Your browser doesn't support javascript.
Show: 20 | 50 | 100
Results 1 - 2 de 2
J Appl Toxicol ; 2022 May 12.
Article in English | MEDLINE | ID: covidwho-2013548


The antiviral drug remdesivir has been used to treat the growing number of coronavirus disease 2019 (COVID-19) patients. However, the drug is mainly excreted through urine and feces and introduced into the environment to affect non-target organisms, including fish, which has raised concerns about potential ecotoxicological effects on aquatic organisms. Moreover, studies on the ecological impacts of remdesivir on aquatic environments have not been reported. Here, we aimed to explore the toxicological impacts of microinjection of remdesivir on zebrafish early embryonic development and larvae and the associated mechanism. We found that 100 µM remdesivir delayed epiboly and impaired convergent movement of embryos during gastrulation, and dose-dependent increases in mortality and malformation were observed in remdesivir-treated embryos. Moreover, 10-100 µM remdesivir decreased blood flow and swimming velocity and altered the behavior of larvae. In terms of molecular mechanisms, 80 differentially expressed genes (DEGs) were identified by transcriptome analysis in the remdesivir-treated group. Some of these DEGs, such as manf, kif3a, hnf1ba, rgn, prkcz, egr1, fosab, nr4a1, and ptgs2b, were mainly involved in early embryonic development, neuronal developmental disorders, vascular disease and the blood flow pathway. These data reveal that remdesivir can impair early embryonic development, blood flow and behavior of zebrafish embryos/larvae, probably due to alterations at the transcriptome level. This study suggests that it is important to avoid the discharge of remdesivir to aquatic ecosystems and provides a theoretical foundation to hinder remdesivir-induced ecotoxicity to aquatic environments.

Clin J Am Soc Nephrol ; 15(9): 1259-1266, 2020 09 07.
Article in English | MEDLINE | ID: covidwho-647141


BACKGROUND AND OBJECTIVES: During the coronavirus disease 2019 outbreak, the treatment of families with children on long-term KRT is challenging. This study was conducted to identify the current difficulties, worries regarding the next 2 months, and mental distress experienced by families with children on long-term KRT during the coronavirus disease 2019 outbreak and to deliver possible management approaches to ensure uninterrupted treatment for children on long-term KRT. DESIGN, SETTING, PARTICIPANTS, & MEASUREMENTS: A multicenter online survey was conducted between February 10 and 15, 2020, among the families with children on long-term KRT from five major pediatric dialysis centers in mainland China. The primary caregivers of children currently on long-term KRT were eligible and included. Demographic information, severe acute respiratory syndrome coronavirus 2 infection status, current difficulties, and worries regarding the next 2 months were surveyed using a self-developed questionnaire. The Patient Health Questionnaire-9 and the General Anxiety Disorder Scale-7 were used to screen for depressive symptoms and anxiety, respectively. RESULTS: Among the children in the 220 families included in data analysis, 113 (51%) children were on dialysis, and the other 107 (49%) had kidney transplants. No families reported confirmed or suspected cases of coronavirus disease 2019. Overall, 135 (61%) and 173 (79%) caregivers reported having difficulties now and having worries regarding the next 2 months, respectively. Dialysis supply shortage (dialysis group) and hard to have blood tests (kidney transplantation group) were most commonly reported. A total of 29 (13%) caregivers had depressive symptoms, and 24 (11%) had anxiety. After the survey, we offered online and offline interventions to address their problems. At the time of the submission of this paper, no treatment interruption had been reported. CONCLUSIONS: The coronavirus disease 2019 outbreak has had physical, mental, logistical, and financial effects on families with children on long-term KRT.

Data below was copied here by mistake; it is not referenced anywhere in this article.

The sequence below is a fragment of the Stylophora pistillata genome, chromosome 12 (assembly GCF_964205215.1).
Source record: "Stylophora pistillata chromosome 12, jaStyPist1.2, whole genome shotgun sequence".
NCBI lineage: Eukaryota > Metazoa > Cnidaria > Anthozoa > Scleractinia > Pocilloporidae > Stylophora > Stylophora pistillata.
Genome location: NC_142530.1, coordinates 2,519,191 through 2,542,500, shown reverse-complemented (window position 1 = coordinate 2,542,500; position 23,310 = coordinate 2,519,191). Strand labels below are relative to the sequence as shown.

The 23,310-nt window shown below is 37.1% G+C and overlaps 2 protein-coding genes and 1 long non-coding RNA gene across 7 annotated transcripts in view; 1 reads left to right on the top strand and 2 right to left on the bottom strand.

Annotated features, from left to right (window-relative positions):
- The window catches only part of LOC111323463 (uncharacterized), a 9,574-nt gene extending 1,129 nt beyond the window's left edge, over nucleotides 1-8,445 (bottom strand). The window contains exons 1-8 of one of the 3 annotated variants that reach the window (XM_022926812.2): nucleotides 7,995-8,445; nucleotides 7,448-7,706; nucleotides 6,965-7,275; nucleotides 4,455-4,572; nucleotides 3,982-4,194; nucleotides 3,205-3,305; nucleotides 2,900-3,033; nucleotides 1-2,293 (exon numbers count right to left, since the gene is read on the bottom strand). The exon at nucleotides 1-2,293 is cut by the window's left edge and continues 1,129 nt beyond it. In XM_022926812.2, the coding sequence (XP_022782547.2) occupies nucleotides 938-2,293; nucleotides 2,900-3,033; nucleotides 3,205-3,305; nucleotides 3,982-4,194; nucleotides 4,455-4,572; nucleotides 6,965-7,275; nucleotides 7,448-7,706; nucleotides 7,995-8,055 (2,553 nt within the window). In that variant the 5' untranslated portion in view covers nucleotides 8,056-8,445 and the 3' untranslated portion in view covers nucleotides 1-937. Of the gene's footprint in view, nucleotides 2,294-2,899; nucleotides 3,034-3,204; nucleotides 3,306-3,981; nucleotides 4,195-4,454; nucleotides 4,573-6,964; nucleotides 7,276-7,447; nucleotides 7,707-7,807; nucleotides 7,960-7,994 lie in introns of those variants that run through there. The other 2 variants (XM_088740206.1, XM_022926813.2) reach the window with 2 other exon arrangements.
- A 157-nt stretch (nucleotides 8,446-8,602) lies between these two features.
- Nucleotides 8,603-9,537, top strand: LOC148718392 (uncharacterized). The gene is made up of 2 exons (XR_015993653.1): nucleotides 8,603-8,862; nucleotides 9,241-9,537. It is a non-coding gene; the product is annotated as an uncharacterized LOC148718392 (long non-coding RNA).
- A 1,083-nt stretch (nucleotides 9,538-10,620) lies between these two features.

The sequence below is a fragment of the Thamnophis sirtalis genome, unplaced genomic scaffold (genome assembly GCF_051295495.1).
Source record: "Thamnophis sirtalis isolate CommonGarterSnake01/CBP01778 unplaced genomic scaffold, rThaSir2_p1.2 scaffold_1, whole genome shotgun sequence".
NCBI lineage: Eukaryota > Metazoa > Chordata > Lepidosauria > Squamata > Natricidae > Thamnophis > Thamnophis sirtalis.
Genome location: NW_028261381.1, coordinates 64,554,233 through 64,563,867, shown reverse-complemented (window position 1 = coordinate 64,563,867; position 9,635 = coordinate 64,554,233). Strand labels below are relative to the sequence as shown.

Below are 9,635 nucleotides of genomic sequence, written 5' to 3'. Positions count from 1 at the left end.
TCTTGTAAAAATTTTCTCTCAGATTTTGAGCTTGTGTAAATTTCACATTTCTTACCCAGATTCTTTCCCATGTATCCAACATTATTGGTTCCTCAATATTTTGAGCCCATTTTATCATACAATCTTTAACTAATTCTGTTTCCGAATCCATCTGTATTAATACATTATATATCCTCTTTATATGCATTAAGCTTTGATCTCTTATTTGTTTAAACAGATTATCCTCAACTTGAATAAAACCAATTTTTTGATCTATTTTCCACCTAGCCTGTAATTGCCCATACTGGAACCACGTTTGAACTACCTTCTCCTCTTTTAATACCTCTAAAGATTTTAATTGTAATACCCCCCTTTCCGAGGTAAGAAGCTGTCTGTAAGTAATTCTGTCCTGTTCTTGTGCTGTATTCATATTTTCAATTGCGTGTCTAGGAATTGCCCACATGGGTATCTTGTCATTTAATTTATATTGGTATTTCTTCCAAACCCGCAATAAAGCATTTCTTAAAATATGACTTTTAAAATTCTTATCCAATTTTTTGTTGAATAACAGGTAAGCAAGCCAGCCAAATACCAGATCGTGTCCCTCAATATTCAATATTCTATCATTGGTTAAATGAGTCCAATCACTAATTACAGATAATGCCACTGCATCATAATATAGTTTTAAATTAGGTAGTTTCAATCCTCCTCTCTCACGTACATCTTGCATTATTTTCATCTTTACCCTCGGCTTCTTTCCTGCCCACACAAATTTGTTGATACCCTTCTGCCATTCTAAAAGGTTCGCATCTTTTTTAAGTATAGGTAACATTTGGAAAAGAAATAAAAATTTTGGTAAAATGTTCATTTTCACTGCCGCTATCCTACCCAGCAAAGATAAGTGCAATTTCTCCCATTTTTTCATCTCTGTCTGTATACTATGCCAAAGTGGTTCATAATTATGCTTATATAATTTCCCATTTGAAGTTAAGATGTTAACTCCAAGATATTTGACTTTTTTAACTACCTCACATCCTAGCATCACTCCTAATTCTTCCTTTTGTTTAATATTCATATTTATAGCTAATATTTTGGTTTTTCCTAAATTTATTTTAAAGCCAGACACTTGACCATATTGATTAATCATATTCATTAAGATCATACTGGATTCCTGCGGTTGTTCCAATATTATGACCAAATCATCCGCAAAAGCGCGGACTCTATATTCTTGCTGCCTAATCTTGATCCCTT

Betacoronavirus/pathogenicity , Coronavirus Infections/prevention & control , Family/psychology , Kidney Diseases/therapy , Pandemics/prevention & control , Pneumonia, Viral/prevention & control , Renal Replacement Therapy , Adaptation, Psychological , Adolescent , Adult , Age Factors , COVID-19 , Caregivers/psychology , Child , China/epidemiology , Coronavirus Infections/psychology , Coronavirus Infections/transmission , Coronavirus Infections/virology , Cost of Illness , Family Relations , Female , Health Care Surveys , Health Knowledge, Attitudes, Practice , Health Services Accessibility , Host Microbial Interactions , Humans , Kidney Diseases/psychology , Male , Mental Health , Middle Aged , Patient Safety , Pneumonia, Viral/psychology , Pneumonia, Viral/transmission , Pneumonia, Viral/virology , Renal Replacement Therapy/adverse effects , Risk Assessment , Risk Factors , SARS-CoV-2 , Time Factors , Treatment Outcome